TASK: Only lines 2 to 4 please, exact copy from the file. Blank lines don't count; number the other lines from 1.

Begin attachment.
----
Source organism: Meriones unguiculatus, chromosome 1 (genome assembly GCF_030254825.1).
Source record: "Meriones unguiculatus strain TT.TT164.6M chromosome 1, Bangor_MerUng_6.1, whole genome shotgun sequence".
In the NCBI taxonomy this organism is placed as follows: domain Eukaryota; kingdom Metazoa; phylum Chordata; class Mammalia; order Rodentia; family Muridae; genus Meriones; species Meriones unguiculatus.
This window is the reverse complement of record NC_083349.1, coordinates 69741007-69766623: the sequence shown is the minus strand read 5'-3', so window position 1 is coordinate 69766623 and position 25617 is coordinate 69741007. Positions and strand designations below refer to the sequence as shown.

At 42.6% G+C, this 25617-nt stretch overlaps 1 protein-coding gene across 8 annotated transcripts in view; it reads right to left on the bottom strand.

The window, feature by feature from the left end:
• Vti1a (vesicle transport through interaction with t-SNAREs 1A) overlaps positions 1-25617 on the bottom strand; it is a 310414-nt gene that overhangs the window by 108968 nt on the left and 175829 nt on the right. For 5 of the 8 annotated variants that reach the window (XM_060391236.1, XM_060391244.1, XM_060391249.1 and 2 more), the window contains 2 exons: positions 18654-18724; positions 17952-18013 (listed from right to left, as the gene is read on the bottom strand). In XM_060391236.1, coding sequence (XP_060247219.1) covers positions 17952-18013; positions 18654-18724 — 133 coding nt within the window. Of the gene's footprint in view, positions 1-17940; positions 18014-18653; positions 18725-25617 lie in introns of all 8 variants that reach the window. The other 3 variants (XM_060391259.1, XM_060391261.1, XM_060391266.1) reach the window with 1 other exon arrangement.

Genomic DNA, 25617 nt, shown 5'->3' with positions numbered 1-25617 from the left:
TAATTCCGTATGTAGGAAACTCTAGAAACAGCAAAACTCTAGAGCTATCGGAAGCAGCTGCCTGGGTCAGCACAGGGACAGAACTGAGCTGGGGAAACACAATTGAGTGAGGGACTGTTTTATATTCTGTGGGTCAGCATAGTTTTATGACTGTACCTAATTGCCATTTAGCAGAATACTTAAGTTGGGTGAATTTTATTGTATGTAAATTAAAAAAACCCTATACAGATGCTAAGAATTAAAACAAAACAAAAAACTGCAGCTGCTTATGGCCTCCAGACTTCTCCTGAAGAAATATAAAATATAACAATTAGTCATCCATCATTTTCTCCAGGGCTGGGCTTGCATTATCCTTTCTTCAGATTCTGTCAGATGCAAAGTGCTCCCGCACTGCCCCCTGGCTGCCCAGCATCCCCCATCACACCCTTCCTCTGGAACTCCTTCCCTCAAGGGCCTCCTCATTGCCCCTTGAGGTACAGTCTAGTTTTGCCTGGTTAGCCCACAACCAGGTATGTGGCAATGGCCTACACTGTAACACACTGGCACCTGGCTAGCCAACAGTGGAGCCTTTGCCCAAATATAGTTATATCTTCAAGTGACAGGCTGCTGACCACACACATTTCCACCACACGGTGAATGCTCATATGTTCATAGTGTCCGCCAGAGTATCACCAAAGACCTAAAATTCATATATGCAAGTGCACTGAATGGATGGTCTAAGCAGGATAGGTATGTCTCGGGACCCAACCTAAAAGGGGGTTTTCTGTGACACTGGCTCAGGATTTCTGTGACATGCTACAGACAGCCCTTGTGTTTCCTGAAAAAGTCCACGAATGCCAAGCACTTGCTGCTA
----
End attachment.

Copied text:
Source record: "Meriones unguiculatus strain TT.TT164.6M chromosome 1, Bangor_MerUng_6.1, whole genome shotgun sequence".
In the NCBI taxonomy this organism is placed as follows: domain Eukaryota; kingdom Metazoa; phylum Chordata; class Mammalia; order Rodentia; family Muridae; genus Meriones; species Meriones unguiculatus.
This window is the reverse complement of record NC_083349.1, coordinates 69741007-69766623: the sequence shown is the minus strand read 5'-3', so window position 1 is coordinate 69766623 and position 25617 is coordinate 69741007. Positions and strand designations below refer to the sequence as shown.